Grapevine Pinot Gris virus (GPGV) was discovered in 2012 by high throughput sequencing (HTS) analysis of Pinot Gris vineyards in Italy, but was probably present for at least 10 years before detection. It has since been reported in all the main winegrape-growing regions of the world. As well as Pinot Gris, it can infect over 30 other wine and table grape varieties. GPGV was first detected in Australia in 2016 and is widely distributed in several states.
The effect of GPGV on vine health is difficult to determine, as the virus is often found in infections with a mix of other viruses and is often symptomless. The effect of GPGV on grapevine growth, yield and fruit quality in Australian vineyards is currently unclear.
Leaves from a Pinot Grigio grapevine show chlorotic mottling and deformation, symptoms of GPGV.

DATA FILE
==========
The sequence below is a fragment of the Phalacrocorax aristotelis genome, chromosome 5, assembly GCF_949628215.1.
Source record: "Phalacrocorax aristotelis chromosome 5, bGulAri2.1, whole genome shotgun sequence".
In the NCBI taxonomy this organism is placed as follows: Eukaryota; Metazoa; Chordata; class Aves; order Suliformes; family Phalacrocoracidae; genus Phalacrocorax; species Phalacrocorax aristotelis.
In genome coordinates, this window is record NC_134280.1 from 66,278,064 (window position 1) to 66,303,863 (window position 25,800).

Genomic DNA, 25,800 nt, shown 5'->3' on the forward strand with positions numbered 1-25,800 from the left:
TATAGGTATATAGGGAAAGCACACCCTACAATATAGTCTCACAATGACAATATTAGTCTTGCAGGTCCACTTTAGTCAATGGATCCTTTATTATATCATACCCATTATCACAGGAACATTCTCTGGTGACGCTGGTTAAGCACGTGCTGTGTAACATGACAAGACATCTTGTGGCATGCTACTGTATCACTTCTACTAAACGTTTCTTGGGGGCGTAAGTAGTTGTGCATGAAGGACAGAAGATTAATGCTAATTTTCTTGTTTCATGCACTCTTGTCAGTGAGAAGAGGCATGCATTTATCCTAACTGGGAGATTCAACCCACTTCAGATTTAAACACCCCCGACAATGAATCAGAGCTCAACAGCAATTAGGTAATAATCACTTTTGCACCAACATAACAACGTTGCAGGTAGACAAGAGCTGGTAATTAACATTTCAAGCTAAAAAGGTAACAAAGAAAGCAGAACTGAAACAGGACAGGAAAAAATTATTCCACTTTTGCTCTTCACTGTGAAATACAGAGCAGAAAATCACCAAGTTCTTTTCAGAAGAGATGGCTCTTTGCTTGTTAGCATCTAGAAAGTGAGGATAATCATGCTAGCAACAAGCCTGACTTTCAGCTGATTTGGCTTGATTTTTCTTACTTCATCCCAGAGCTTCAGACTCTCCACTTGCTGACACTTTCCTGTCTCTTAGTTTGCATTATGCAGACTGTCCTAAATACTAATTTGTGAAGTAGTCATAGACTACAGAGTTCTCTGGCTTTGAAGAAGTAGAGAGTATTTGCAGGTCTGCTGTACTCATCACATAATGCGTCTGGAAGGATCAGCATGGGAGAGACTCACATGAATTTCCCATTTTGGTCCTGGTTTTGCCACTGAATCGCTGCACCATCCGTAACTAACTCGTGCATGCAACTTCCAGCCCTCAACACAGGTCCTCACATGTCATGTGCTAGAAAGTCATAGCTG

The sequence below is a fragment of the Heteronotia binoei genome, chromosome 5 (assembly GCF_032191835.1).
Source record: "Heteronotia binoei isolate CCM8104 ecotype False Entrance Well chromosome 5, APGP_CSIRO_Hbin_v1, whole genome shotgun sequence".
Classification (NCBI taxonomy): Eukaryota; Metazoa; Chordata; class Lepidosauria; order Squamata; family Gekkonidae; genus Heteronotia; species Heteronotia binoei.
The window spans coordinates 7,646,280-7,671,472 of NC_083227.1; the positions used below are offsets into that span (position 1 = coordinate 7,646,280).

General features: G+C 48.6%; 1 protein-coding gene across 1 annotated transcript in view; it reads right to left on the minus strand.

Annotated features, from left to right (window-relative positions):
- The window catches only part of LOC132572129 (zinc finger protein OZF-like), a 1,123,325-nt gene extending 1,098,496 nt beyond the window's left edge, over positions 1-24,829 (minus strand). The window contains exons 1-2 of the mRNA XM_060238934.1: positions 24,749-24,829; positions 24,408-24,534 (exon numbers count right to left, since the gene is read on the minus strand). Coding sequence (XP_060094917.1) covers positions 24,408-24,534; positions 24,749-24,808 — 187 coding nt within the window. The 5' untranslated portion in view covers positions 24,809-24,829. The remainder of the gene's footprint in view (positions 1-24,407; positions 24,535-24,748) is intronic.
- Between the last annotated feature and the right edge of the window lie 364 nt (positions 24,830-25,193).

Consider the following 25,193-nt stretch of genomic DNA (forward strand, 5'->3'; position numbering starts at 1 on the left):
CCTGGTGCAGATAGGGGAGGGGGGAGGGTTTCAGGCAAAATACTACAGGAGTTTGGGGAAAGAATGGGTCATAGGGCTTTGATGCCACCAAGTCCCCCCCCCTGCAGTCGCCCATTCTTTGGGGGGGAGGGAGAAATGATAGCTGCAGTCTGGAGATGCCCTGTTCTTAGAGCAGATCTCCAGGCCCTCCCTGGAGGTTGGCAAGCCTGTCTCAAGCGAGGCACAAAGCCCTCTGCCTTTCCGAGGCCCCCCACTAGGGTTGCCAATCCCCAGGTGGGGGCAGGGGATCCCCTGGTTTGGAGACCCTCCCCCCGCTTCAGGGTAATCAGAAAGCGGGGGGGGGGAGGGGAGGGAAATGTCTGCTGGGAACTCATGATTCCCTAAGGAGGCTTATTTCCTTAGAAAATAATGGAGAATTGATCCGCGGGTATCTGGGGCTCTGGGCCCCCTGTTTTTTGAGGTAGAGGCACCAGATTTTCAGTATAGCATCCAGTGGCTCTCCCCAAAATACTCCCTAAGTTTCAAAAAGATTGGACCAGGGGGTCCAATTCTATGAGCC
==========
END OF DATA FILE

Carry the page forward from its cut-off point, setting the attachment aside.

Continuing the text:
Symptoms associated with GPVG infection include:
- leaf distortion and mottling
- delayed budburst
- shortened shoot internodes
- increased berry acidity
- poor yield (reports of up to 80 per cent yield loss).
The symptoms of GPGV may be confused with early season bud mite damage, cold injury or herbicide damage and are more frequently reported in Pinot Gris, Pinot Noir, Pinot Blanc and Traminer than other winegrape varieties.
Internationally, GPGV-associated symptoms have been reported in both young and old vineyards (2-50 years), with no relationship between incidence and vine age. Symptoms are most obvious in spring and less apparent on late season growth, with infected plants able to produce symptomless shoots and leaves.
GPGV can be spread through the movement and exchange of infected propagation material such as potted vines, cuttings, rootlings and bud wood. The virus is also probably transmitted by grapeleaf bud and blister mites (Colomerus vitis). There is no evidence to support the transmission of the virus mechanically on pruning or harvesting equipment.
Further information about GPGV can be found via the links to the right of this page and in the Final Report for the project A comprehensive review of Grapevine Pinot Gris Virus (GPGV), located here.
Related articles about GPGV
Play it safe with GPGV (February 2019)